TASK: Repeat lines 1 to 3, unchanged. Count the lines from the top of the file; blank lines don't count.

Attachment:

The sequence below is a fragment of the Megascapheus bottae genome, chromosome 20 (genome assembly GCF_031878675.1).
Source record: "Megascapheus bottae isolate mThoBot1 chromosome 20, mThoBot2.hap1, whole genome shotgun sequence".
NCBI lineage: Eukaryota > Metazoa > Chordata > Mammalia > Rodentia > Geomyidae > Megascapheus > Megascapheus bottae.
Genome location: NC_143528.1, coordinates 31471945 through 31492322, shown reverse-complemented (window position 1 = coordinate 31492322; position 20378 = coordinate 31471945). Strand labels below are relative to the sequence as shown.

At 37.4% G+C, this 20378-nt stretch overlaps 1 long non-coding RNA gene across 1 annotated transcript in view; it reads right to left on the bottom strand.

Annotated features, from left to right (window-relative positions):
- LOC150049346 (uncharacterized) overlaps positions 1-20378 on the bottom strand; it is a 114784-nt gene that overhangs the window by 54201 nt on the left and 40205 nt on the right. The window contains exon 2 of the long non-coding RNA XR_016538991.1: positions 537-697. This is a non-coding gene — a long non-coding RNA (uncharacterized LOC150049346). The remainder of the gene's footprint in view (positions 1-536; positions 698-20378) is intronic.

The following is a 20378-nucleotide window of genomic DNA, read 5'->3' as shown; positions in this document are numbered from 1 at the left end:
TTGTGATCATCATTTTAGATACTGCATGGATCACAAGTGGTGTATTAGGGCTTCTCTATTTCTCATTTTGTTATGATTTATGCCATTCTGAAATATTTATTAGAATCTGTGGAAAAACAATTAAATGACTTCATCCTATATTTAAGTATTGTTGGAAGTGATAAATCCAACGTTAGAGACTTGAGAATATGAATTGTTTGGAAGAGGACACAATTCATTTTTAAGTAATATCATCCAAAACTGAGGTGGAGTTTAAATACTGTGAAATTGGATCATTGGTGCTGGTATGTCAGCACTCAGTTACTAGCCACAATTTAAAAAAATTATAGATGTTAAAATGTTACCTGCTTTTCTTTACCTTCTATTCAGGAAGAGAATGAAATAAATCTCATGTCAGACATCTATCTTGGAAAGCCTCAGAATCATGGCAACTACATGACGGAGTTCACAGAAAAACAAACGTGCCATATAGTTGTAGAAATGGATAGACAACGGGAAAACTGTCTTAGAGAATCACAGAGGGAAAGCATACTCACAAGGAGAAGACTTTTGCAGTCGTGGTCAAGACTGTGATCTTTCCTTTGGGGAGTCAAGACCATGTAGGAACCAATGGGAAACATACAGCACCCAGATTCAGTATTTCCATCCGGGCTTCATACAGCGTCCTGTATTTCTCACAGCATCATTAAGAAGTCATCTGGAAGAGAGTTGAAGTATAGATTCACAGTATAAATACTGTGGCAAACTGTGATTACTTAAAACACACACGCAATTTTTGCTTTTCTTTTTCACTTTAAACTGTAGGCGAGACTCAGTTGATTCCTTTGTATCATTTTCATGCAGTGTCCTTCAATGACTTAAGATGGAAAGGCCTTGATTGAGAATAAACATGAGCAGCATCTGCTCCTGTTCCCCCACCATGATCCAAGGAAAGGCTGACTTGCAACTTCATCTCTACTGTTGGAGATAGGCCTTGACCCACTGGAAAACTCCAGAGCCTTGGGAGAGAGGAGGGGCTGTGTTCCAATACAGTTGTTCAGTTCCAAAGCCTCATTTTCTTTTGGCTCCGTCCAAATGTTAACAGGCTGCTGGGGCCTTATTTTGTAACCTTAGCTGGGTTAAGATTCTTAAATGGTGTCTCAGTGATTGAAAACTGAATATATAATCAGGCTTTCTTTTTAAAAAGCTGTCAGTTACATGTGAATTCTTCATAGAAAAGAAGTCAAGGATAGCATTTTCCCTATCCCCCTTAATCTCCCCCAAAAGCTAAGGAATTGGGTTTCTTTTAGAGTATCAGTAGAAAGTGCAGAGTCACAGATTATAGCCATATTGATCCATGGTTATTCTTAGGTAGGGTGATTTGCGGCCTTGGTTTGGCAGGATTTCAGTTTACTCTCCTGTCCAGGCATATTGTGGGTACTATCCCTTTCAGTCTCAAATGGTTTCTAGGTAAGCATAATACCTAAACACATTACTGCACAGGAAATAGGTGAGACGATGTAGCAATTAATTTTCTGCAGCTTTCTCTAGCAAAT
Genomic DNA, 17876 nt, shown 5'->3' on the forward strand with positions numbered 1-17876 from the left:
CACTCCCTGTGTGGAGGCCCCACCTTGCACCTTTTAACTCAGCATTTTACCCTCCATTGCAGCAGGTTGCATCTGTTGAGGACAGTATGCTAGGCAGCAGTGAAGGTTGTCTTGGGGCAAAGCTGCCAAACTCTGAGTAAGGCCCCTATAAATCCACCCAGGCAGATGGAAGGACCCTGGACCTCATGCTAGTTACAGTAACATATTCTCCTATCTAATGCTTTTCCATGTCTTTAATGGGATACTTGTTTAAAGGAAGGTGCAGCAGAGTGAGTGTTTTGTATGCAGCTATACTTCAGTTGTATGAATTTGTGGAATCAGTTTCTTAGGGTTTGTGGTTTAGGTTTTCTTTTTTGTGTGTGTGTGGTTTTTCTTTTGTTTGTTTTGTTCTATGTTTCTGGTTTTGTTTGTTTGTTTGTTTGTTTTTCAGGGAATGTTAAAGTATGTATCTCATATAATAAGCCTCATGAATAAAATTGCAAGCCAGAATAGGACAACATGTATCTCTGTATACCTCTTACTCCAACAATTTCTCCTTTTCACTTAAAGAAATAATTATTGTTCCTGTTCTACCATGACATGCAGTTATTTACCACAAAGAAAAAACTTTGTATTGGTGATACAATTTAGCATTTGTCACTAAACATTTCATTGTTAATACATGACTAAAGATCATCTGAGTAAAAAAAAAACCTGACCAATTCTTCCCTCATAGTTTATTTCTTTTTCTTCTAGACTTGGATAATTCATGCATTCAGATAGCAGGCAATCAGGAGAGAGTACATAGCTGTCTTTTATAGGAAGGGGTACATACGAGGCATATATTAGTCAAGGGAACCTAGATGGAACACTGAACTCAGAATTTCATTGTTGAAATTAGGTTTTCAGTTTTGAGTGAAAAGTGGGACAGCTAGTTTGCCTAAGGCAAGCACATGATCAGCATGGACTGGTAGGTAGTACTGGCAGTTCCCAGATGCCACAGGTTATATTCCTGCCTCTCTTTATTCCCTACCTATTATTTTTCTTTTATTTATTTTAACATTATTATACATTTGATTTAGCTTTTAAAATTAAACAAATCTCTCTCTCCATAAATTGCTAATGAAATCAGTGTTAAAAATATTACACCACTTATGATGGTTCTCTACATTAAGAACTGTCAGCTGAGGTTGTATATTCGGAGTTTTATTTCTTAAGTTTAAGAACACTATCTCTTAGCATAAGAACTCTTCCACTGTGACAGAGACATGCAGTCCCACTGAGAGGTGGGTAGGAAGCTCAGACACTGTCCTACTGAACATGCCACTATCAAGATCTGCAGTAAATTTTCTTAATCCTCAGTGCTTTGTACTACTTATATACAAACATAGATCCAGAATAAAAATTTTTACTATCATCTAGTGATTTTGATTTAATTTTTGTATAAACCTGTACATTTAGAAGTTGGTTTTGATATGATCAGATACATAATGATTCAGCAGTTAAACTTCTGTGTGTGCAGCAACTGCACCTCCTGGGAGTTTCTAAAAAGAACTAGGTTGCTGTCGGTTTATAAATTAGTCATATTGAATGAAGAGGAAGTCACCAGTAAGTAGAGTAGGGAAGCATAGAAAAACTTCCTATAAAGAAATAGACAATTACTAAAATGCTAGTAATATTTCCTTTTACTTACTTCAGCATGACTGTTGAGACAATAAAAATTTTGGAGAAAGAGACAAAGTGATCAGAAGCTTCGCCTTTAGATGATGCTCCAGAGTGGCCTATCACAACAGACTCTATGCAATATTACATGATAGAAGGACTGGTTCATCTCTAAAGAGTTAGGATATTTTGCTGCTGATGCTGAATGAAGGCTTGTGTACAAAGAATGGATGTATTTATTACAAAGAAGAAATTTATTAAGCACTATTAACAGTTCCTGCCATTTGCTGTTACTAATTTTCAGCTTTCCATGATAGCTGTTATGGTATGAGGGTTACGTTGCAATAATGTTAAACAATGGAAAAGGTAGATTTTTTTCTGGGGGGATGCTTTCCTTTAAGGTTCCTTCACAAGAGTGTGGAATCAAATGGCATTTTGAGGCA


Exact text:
The sequence below is a fragment of the Megascapheus bottae genome, chromosome 20 (genome assembly GCF_031878675.1).
Source record: "Megascapheus bottae isolate mThoBot1 chromosome 20, mThoBot2.hap1, whole genome shotgun sequence".
NCBI lineage: Eukaryota > Metazoa > Chordata > Mammalia > Rodentia > Geomyidae > Megascapheus > Megascapheus bottae.